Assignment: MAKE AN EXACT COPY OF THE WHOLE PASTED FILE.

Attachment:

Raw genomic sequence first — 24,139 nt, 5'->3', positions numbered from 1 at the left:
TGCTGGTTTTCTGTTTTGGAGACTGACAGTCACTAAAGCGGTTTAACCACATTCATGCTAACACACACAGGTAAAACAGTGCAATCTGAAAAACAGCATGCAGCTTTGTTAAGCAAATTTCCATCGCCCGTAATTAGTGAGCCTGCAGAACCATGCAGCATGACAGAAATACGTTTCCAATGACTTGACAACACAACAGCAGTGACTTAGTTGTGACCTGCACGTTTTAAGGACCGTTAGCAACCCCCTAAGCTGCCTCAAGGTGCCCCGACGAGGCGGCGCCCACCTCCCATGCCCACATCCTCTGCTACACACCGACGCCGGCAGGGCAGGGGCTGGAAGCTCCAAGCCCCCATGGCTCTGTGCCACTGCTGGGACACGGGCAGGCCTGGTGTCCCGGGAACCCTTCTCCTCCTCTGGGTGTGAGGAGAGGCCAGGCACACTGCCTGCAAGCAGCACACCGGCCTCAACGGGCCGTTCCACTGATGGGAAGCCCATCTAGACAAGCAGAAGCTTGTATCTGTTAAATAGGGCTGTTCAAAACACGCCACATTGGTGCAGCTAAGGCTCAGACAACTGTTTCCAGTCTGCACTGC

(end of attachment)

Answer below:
Raw genomic sequence first — 24,139 nt, 5'->3', positions numbered from 1 at the left:
TGCTGGTTTTCTGTTTTGGAGACTGACAGTCACTAAAGCGGTTTAACCACATTCATGCTAACACACACAGGTAAAACAGTGCAATCTGAAAAACAGCATGCAGCTTTGTTAAGCAAATTTCCATCGCCCGTAATTAGTGAGCCTGCAGAACCATGCAGCATGACAGAAATACGTTTCCAATGACTTGACAACACAACAGCAGTGACTTAGTTGTGACCTGCACGTTTTAAGGACCGTTAGCAACCCCCTAAGCTGCCTCAAGGTGCCCCGACGAGGCGGCGCCCACCTCCCATGCCCACATCCTCTGCTACACACCGACGCCGGCAGGGCAGGGGCTGGAAGCTCCAAGCCCCCATGGCTCTGTGCCACTGCTGGGACACGGGCAGGCCTGGTGTCCCGGGAACCCTTCTCCTCCTCTGGGTGTGAGGAGAGGCCAGGCACACTGCCTGCAAGCAGCACACCGGCCTCAACGGGCCGTTCCACTGATGGGAAGCCCATCTAGACAAGCAGAAGCTTGTATCTGTTAAATAGGGCTGTTCAAAACACGCCACATTGGTGCAGCTAAGGCTCAGACAACTGTTTCCAGTCTGCACTGC